name of Wardol, but the cat returned saying Wardol's faith was so great he could not be harmed. She also admitted that she always prayed in Latin, not in English, which seemed to upset the townspeople more than her alleged witchcraft crimes, for it was considered "God's word" that prayers could be said in "the English and mother tongue that they best understand." Waterhouse replied that Sathan would not allow her to pray in English.
While Joan remained free of trouble after the trial, Elizabeth Francis encountered more difficulty with the law. She was later indicted for bewitching a woman, who fell ill for 10 days. Francis pleaded innocent but was found guilty and sentenced to another year in jail plus four confinements to the public pillory.
The second and third mass trials at Chelmsford. In 1579 four women were charged with BEwiTCHMENT; one case involved another evil black dog. One woman was a repeat offender: Elizabeth Francis, who was charged with causing the slow death of one Alice Poole in 1578. Francis pleaded innocent, but this time the court was out of patience. She was hanged.
Ellen Smith was charged with bewitching a four-year-old child, who cried out, "Away with the witch!" as she died. The child's mother then saw a large black dog go out the door of her house. Smith, whose mother had been hanged as a witch, threw herself on the mercy of the court and was hanged.
A third accused witch, Alice Nokes, was also hanged, but the fourth, Margery Stanton, accused of bewitching a gelding and a cow to death, was released because of the weakness of the case against her.
Ten years later, in 1589, nine women and one man were brought up on charges of bewitchment. The bulk of the evidence against them came from children, and once again, testimony as to the existence of familiars was accepted by the court. Trial records indicate the fate of only seven of the 10: four were hanged for bewitching others to death, and three were found not guilty on charges of bewitching persons and property.
Matthew Hopkins comes to Chelmsford. The fourth major trial took place in 1645, at the instigation of England's most notorious witch finder, MATTHEw Hopkins. Hopkins made a substantial living traveling about the countryside whipping up antiwitch hysteria. He promised to find witches, bring them to trial and get them convicted—the last was most important, for his fees were based on numbers of persons convicted. His methods relied heavily upon establishing the existence of familiars and finding witch's marks, and he relied as well on TORTuRE, such as walking and sleep deprivation, to extract confessions.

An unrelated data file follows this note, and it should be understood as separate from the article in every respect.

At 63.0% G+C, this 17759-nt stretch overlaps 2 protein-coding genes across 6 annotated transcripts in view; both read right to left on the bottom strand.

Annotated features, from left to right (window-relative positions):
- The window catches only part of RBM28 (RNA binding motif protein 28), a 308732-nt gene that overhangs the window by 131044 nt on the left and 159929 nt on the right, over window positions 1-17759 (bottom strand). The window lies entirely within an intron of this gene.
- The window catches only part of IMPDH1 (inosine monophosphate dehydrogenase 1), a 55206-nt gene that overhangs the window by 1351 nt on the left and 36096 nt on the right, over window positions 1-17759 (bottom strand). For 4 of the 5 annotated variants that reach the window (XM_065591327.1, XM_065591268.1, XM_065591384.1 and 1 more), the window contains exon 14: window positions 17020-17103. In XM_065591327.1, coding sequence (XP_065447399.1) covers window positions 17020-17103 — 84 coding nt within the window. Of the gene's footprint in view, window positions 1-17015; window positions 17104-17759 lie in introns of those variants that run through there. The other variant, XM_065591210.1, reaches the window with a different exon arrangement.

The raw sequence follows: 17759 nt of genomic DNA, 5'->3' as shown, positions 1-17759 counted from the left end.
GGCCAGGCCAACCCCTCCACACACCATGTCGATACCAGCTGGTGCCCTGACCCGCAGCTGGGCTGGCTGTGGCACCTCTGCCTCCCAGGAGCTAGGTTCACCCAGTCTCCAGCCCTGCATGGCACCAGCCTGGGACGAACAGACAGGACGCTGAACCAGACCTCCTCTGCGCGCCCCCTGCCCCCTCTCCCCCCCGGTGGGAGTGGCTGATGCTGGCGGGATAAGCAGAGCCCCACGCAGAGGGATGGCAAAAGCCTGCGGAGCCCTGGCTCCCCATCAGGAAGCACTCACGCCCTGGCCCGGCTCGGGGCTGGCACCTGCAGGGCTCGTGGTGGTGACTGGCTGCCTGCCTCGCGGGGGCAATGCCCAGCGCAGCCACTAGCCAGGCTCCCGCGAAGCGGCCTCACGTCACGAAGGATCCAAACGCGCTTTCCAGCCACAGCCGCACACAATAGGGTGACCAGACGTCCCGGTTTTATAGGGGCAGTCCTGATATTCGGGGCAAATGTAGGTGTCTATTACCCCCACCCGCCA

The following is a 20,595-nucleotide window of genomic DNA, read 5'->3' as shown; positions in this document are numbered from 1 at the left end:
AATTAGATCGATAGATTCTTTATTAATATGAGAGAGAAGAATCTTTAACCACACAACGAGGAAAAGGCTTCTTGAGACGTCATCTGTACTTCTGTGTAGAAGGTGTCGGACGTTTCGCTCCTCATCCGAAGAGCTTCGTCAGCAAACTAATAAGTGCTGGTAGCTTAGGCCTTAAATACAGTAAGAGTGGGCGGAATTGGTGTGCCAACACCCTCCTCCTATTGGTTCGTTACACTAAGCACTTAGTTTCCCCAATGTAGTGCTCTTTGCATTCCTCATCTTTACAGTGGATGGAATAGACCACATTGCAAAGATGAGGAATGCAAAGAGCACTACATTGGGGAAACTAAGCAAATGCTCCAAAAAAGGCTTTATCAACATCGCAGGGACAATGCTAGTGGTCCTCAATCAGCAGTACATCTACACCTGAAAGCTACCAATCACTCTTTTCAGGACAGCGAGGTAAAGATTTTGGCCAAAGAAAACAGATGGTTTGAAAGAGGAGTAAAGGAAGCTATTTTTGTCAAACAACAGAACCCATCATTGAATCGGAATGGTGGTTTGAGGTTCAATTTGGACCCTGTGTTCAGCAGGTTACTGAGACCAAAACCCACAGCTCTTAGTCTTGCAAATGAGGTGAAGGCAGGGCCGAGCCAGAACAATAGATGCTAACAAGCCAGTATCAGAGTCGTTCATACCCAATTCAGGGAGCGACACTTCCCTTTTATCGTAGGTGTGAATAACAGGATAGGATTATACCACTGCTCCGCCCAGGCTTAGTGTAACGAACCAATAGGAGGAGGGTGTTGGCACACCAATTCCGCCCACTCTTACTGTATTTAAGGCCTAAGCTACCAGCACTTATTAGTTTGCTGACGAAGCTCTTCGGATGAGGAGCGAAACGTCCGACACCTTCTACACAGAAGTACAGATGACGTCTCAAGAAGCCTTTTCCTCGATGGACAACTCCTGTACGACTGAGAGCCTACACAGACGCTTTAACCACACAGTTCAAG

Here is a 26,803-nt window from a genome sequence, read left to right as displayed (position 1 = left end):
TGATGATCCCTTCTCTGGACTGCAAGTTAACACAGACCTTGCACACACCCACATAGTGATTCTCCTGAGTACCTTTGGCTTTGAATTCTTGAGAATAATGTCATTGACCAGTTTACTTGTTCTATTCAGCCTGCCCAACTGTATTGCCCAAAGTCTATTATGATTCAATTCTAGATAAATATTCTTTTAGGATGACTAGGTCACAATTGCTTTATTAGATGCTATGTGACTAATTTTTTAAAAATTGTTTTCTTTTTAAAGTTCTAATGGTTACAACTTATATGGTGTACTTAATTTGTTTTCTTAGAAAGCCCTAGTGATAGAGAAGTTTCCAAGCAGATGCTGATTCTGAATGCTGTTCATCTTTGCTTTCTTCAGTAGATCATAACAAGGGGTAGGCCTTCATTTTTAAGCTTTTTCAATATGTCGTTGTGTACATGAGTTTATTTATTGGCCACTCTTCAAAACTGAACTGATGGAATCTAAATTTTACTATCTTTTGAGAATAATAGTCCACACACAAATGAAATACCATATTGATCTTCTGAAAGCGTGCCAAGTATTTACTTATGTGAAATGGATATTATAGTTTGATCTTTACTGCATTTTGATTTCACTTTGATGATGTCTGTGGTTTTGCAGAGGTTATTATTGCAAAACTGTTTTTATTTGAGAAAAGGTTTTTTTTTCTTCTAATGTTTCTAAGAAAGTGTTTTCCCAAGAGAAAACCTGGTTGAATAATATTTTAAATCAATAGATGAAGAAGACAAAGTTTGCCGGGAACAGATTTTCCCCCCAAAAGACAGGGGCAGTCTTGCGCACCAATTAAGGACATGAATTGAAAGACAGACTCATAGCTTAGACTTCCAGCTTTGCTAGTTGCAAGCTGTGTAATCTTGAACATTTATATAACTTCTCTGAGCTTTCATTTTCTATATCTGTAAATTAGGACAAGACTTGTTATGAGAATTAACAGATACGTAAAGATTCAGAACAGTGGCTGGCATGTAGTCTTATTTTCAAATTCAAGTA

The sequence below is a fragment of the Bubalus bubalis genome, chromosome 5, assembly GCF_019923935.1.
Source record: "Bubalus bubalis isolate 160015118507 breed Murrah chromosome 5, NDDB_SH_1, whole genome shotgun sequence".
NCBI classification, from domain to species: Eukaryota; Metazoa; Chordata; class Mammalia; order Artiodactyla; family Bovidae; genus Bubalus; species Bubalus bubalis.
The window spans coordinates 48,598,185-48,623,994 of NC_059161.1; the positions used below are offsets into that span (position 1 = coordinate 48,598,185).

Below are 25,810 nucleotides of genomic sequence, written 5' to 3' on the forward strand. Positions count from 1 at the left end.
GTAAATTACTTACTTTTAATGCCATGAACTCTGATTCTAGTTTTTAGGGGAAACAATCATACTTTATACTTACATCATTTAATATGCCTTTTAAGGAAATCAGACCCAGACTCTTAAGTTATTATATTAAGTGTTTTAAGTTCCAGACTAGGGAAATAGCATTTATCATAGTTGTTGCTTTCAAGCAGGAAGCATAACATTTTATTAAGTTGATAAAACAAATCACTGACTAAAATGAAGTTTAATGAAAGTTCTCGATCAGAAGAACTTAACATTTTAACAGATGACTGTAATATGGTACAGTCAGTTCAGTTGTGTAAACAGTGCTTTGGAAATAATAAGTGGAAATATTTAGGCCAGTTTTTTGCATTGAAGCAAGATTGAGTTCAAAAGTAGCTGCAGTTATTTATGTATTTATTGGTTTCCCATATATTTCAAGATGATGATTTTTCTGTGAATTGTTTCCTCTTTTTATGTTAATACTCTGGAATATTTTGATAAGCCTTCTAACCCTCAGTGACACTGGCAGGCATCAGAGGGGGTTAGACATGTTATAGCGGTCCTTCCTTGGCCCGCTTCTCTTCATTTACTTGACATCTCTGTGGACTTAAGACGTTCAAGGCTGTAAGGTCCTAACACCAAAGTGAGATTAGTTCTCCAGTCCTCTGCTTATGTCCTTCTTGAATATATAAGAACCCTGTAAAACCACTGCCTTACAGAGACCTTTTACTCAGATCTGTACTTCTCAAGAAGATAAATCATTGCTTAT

It is not known exactly how many people were charged by Hopkins at Chelmsford, but the jail calendar and pamphlets published after the trials listed 38 men and women, of whom Hopkins claimed 29 were condemned. Most were hanged; several died in jail. Hopkins amassed evidence against them from 92 persons. Much of the testimony was coaxed from witnesses with plenty of suggestion added by Hopkins. For example, a child who spoke of nightmares and being bitten in bed was not bitten by fleas, which were in the bed, but by a witch's familiar, Hopkins suggested. Once the possibility of a familiar was established, Hopkins ordered a search of the suspect's premises and body. Any animal, from a toad to a rat to a cat, was immediately declared the said familiar, while any unusual marks upon the suspect's body added further proof.
For example, Hopkins succeeded in getting one Margaret Landish to admit that, while lying ill, "something" had come to her and "sucked her on her privy parts and much pained and tormented her." Landish was encouraged to speculate who sent this imp, and she pointed the finger at Susan Cock, another defendant. The familiars soon multiplied to include a rat, mice, kittens, TOADs, cats, rabbits, dogs and frogs, which were alleged to have tormented many and killed children and adults. Margaret Moone admitted to harboring an army of 12 imps, which she dispatched to destroy bread in a bakery and to upset brewing. When her landlord evicted her in favor of a man who would pay a higher rent, Moone said she got her revenge by sending a plague of lice to the landlord's household. Anne Cate signed a confession admitting to sending her four mice familiars to bite the knees of a man who then died.
Hopkins went into great detail regarding the descriptions and activities of these malevolent imps, perhaps because he once claimed to have been frightened by a familiar, which he described as "a black thing, proportioned like a cat oneley it was thrice as big." It stared at him and then ran away, followed by a greyhound.
Of the 38 known accused in the Chelmsford trials, 17 were hanged; six were declared guilty but reprieved; four died in prison; and two were acquitted. The fate of the remainder is not certain.
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